Fortunately, the North Coast PEV Readiness team is already working on a near-term implementation plan. Critical to this plan is identifying specific sites where the first wave of PEV chargers might be installed. This process involves soliciting input and feedback from a variety of municipalities and local stakeholders to ensure that the final sites reflect the needs and priorities of the whole community. If you’d like more information, or want to participate in this process, contact the Redwood Coast Energy Authority.

North Coast Electric Vehicle Planning Study

As part of a plug-in electric vehicle (PEV) planning study for our North Coast community, SERC engineers have been busy developing a simulation model of PEV drivers and their experiences traveling through the county in electric vehicles. The model will allow us to investigate the demand for public charging stations and make recommendations for prioritizing which sites are the most critical to supporting the widespread adoption of PEVs in Humboldt County. We are working in collaboration with the Redwood Coast Energy Authority and GHD (formerly Winzler and Kelly) on this study funded by the California Energy Commission.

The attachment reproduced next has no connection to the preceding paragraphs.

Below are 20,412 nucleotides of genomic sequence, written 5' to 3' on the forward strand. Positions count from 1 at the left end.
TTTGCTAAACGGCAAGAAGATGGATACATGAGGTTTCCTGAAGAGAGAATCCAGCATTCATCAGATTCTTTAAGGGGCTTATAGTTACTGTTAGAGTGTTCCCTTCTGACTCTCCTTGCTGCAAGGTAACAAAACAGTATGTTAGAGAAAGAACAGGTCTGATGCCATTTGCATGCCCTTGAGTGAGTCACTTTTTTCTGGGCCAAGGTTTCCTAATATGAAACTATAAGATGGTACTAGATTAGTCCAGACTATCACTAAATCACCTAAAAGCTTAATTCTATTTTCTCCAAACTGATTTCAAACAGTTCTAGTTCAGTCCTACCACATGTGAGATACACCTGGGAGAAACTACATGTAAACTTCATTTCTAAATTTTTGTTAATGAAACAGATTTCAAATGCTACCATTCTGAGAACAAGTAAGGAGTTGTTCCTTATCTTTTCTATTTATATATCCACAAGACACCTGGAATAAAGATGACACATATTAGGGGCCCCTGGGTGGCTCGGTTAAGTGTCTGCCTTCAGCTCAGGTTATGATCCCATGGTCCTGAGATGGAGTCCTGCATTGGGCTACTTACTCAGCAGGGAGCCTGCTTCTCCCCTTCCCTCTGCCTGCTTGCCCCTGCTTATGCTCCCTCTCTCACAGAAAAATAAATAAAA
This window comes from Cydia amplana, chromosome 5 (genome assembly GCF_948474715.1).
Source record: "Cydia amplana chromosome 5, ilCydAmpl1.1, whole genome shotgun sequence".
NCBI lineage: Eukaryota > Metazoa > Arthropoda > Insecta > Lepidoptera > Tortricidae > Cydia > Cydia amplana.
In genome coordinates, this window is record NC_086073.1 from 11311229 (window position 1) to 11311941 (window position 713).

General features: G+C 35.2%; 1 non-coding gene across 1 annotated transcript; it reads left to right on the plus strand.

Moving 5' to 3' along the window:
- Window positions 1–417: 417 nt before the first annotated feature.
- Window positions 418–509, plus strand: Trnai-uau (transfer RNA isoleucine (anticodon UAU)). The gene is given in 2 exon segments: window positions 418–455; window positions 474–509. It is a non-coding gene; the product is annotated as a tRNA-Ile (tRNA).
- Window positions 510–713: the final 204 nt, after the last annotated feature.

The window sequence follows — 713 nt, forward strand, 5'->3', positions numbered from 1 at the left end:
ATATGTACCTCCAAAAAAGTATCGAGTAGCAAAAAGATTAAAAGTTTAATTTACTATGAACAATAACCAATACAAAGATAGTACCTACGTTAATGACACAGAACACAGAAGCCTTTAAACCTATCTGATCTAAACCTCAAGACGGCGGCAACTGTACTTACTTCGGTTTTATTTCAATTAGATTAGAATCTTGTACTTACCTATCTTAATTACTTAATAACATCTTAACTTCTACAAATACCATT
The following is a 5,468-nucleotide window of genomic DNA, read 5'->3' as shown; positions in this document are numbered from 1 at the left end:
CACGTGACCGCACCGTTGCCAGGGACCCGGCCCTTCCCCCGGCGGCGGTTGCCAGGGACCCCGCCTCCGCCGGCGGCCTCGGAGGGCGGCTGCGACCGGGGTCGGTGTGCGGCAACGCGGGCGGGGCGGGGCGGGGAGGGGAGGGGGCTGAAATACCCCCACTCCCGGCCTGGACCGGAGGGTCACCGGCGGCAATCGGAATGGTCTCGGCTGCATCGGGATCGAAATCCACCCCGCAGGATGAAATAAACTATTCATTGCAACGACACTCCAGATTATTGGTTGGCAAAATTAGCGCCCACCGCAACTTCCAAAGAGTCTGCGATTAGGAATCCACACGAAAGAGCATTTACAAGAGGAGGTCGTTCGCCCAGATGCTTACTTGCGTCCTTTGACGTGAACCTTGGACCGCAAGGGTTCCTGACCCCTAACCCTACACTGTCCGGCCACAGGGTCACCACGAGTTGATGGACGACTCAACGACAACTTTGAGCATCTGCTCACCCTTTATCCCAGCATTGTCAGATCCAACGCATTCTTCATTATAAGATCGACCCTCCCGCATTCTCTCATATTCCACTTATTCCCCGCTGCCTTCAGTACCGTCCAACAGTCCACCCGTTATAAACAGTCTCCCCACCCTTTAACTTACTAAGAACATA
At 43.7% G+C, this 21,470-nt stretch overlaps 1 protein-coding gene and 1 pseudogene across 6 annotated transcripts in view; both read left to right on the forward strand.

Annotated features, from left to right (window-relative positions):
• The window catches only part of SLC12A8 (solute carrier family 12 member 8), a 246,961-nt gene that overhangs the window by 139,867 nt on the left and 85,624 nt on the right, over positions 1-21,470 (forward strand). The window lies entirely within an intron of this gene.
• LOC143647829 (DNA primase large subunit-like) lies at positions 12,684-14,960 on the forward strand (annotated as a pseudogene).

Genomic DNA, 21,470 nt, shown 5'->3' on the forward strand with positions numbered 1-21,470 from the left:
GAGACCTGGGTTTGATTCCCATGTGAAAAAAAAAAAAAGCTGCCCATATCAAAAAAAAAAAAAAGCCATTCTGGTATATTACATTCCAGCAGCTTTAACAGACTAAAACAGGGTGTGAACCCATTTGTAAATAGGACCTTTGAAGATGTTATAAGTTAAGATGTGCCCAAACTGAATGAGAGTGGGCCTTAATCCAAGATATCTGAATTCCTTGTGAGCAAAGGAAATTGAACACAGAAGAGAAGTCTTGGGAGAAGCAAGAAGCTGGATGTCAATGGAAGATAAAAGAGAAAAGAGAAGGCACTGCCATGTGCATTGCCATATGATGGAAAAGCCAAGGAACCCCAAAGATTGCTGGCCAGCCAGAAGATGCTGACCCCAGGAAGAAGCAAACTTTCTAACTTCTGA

Meanwhile, there is recent good news for electric vehicle owners in the county. Ourevolution Energy & Engineering will receive funding from the California Energy Commission to install electric vehicle charging stations in Eureka and Arcata. The two stations, which could be installed by the beginning of 2013, will feature ChargePoint equipment by Coulomb Technologies. This project will increase the number of modern charging stations in Humboldt County from one to three and increase the total number of public stations from three to five.